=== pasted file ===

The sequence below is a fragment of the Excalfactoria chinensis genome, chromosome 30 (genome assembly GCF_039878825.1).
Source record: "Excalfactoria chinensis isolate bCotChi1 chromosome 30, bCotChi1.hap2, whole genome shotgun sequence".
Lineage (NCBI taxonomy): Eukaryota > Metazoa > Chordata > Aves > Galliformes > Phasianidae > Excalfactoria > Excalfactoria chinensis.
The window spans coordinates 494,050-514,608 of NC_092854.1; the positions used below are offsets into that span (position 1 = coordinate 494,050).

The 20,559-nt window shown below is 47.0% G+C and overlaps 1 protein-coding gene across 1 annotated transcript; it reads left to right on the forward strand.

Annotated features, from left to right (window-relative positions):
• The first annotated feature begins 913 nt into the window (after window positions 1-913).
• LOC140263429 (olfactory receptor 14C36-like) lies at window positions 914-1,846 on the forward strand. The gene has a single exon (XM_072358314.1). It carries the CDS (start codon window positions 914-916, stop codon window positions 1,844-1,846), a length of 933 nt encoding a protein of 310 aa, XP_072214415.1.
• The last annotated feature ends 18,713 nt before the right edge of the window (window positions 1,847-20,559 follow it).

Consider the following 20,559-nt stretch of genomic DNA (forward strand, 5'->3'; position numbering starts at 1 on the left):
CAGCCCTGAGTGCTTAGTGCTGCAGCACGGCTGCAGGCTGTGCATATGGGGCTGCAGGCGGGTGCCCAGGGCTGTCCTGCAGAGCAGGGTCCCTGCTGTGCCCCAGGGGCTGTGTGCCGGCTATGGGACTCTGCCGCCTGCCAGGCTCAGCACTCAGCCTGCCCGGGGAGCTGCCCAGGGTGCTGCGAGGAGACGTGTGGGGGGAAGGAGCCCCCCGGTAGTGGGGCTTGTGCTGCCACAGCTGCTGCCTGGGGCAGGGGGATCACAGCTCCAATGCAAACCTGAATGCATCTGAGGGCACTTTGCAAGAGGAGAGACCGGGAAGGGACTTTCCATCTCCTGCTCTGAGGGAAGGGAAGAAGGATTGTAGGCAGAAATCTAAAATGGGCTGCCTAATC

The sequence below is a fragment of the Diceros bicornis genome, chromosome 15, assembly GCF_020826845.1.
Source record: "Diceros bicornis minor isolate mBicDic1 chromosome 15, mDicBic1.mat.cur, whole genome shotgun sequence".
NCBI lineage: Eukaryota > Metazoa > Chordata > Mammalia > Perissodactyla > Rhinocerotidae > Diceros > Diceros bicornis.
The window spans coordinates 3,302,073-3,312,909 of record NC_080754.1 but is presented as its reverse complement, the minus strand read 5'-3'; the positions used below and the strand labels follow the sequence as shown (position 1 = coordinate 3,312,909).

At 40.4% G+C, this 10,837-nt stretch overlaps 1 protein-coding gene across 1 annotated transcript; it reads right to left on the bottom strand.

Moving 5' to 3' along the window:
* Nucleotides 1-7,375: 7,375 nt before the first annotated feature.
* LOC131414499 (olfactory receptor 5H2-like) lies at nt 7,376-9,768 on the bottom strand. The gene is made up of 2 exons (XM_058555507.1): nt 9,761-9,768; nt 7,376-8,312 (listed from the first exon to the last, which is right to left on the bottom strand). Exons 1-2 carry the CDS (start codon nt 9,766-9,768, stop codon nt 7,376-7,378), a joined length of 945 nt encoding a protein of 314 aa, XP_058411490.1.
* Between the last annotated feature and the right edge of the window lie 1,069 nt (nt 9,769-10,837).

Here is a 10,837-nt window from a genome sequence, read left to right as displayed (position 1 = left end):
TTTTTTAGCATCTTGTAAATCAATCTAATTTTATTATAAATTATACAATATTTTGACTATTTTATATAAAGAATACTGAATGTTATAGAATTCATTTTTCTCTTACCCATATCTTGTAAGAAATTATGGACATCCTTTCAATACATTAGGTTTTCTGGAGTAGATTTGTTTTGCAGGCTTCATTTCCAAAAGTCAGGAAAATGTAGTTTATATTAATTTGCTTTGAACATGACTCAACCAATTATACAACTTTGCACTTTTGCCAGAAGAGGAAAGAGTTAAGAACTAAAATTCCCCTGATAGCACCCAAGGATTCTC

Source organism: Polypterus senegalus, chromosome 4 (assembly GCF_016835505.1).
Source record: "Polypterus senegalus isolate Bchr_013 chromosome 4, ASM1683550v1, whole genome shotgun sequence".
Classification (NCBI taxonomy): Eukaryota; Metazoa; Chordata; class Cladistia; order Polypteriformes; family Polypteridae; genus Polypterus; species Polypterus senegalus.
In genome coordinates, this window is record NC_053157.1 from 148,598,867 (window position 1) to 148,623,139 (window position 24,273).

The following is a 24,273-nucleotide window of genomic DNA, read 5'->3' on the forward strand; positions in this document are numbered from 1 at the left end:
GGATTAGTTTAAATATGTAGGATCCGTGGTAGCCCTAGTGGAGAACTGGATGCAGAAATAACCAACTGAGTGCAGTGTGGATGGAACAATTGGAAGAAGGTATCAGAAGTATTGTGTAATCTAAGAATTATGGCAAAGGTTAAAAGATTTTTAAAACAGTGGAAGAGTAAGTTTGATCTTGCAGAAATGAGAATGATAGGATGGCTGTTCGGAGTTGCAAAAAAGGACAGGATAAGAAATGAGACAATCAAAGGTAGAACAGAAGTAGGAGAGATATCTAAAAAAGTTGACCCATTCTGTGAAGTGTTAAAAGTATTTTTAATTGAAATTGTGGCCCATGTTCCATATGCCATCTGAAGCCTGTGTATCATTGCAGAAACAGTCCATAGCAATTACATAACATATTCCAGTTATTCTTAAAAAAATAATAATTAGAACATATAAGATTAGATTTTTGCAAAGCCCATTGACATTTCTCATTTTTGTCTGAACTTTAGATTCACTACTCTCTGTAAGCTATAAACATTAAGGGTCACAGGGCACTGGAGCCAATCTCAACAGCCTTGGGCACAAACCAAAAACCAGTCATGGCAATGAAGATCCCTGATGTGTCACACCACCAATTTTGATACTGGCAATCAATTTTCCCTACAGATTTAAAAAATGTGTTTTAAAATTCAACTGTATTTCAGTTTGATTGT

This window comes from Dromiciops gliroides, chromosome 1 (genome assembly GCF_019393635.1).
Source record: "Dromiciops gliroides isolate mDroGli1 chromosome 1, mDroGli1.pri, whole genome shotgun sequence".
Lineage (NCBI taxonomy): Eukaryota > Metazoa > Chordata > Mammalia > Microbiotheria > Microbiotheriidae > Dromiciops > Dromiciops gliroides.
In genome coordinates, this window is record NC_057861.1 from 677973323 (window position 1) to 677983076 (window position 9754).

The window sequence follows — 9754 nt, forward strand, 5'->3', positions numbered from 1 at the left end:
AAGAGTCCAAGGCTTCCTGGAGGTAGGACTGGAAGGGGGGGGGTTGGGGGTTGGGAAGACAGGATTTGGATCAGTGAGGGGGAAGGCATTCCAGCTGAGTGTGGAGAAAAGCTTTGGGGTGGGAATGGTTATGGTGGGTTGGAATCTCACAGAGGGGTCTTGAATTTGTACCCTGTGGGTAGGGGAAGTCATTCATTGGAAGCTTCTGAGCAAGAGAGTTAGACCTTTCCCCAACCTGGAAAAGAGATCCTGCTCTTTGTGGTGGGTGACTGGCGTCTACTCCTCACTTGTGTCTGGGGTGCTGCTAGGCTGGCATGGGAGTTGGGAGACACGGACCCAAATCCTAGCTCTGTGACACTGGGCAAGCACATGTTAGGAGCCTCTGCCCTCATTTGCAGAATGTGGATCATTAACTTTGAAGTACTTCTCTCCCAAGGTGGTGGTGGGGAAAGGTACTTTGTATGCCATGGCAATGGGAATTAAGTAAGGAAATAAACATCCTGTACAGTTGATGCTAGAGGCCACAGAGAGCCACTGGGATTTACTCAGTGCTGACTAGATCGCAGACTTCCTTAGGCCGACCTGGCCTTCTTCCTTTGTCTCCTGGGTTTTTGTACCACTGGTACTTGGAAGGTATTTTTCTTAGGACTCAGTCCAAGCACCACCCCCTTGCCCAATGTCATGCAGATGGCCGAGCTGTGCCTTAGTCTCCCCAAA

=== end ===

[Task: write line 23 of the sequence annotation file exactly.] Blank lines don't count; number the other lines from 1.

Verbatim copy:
Source organism: Polypterus senegalus, chromosome 4 (assembly GCF_016835505.1).